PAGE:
In the early 1990s, Fountain Valley saw a rapid increase in retail sales, according to a survey of California cities, making it one of the best-performing markets in the state and the fastest-growing in Orange County.
Figures from 1989 through 1994 compiled by the California Retail Survey showed that Fountain Valley's retail sales increased by 64% during those years, the fifth-biggest increase in the state.
City officials attribute the surge to an aggressive campaign to draw high-volume discount retailers.
Fountain Valley has lured the Price Club, Sam's Club, Fry's Electronics, Sports Authority, Sportmart and CompUSA in recent years, as well as smaller retailers that also contribute substantially to sales totals, City Manager Ray Kromer said.
"Every retail business that has come to the city has contributed to the overall success of that five-year growth," Kromer said.
In 1989, retail sales totaled $334 million. By 1994, the total reached $548 million. The city receives about a penny in revenue for each taxable sales dollar.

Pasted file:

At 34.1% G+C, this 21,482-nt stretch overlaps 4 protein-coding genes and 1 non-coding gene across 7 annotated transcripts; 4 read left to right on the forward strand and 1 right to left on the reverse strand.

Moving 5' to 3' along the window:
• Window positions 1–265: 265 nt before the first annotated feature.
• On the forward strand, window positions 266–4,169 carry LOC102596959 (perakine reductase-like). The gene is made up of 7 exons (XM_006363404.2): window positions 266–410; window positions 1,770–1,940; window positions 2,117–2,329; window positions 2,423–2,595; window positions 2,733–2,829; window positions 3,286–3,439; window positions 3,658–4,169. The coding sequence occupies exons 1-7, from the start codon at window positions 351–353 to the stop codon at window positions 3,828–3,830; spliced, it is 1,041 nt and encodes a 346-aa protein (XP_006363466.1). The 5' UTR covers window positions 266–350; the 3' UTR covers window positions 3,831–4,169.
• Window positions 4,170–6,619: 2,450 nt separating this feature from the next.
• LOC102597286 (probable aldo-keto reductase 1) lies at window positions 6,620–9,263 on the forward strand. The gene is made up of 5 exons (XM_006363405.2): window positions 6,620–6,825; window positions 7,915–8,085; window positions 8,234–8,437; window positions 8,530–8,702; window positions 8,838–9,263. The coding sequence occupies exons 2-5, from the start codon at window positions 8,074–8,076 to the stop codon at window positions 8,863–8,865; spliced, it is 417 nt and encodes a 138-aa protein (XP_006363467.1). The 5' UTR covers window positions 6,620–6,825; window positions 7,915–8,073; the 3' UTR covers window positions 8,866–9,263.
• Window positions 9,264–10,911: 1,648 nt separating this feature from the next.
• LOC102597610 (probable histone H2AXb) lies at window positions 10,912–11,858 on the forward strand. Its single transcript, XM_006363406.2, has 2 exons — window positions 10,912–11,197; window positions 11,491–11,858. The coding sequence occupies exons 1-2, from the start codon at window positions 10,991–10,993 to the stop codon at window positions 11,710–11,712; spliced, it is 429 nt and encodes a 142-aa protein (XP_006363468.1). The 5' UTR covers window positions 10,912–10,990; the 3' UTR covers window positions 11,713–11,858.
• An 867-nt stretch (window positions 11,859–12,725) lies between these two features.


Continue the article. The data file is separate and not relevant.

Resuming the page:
What that means, Mayor George B. Scott said, is that the city can maintain a balanced general-fund budget and set a high standard for public services while keeping local taxes and fees low.
Retail sales "give us the revenue to provide the city services needed for our residents. Fountain Valley cannot live on property taxes alone," Scott said.
In the early 1970s, the mayor said, the city tried to attract department stores and other large retailers, but because of its proximity to major malls, such as South Coast Plaza and Huntington Beach Mall, department stores stayed away.
"We had to look for another niche," Scott said.
Kromer said city leaders made the decision to go after big discount retailers, which draw shoppers from a wide area.
"We've taken the philosophy that we're partners with business," Kromer said. "If they're successful, the city is successful."